I haven't decided if i want to my collections totally functional or not. However, it's clear to me that they will have some functional properties to them. For example, people need to be comfortable using folds or maps over these collections as they are far too powerful. However, it's not clear if persistent data structures are worth the implementation complexity. So i might end up with two hierarchies. A purely functional hierarchy, and a purely OO hierarchy. However, in any event I know that I will need to following functional data types:
delegate A Creator<A>();
delegate void Operator<A>(A a);
Users of functional langauges will recognize this simply as:
'a => 'b
() => 'a
'a => ()
Note that Creator and Operator are simply degenerate cases of Function, namely Function<void,A> and Function<A,void>. However, since void is not a valid type in C# we need to explicitly include these.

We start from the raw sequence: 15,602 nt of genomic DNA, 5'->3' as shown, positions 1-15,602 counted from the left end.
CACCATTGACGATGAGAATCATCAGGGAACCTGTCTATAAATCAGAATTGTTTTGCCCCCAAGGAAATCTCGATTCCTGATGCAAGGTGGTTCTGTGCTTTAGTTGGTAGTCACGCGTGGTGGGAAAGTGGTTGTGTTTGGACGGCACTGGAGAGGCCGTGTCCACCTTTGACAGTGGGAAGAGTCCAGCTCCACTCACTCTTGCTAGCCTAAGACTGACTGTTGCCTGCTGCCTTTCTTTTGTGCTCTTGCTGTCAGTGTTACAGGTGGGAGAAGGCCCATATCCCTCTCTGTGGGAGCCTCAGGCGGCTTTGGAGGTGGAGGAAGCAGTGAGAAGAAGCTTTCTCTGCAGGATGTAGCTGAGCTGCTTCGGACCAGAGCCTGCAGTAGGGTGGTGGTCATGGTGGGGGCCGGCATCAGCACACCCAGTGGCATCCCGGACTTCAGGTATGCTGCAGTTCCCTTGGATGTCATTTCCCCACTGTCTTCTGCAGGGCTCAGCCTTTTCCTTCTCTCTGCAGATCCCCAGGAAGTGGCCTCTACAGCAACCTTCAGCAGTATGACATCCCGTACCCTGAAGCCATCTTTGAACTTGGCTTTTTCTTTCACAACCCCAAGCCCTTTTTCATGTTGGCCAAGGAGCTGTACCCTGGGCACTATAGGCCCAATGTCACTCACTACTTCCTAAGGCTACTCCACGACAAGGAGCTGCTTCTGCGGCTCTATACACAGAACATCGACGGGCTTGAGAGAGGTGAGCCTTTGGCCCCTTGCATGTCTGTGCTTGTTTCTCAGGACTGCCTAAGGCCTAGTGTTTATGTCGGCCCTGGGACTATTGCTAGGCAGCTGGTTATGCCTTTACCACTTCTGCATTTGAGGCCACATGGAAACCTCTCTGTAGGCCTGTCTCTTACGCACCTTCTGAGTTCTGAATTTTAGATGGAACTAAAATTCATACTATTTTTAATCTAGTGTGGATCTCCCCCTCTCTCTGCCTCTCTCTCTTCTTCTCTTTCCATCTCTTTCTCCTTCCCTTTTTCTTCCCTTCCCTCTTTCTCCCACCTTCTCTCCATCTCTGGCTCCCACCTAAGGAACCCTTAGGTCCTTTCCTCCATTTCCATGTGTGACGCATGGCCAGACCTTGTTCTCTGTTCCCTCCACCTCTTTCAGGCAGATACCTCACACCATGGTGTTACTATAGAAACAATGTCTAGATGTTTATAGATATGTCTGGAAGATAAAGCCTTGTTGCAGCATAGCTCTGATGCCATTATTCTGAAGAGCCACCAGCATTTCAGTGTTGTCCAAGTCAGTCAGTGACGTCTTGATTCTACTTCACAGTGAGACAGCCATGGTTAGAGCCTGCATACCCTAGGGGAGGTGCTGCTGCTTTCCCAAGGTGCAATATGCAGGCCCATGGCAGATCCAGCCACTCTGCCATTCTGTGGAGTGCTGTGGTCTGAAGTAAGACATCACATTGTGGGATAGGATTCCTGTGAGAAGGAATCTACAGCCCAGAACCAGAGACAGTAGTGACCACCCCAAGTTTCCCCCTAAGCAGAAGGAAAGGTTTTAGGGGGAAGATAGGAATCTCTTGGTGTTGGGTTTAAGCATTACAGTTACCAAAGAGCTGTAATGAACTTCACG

I was considering including
delegate bool Predicate<A>(A a);
However, the risk with that is that while it reads better,
Predicate<A> != Function<A,true>
So you can't interchange them. I see that as being a problem in the future. So rather than introducing Predicate, i will stick to Function<A,bool>
Unfortunately, i see no way to test these. Like interfaces they are just a signature and so you cannot test without an actual implementation. However, unlike interfaces it does not even seem like you can place invariants on a delegate. In the last blog I showed how i could write tests to ensure that Add/Empty maintained certain invariants. However, because i only have one signature I don't see what invariants I can have. Are delegates testable?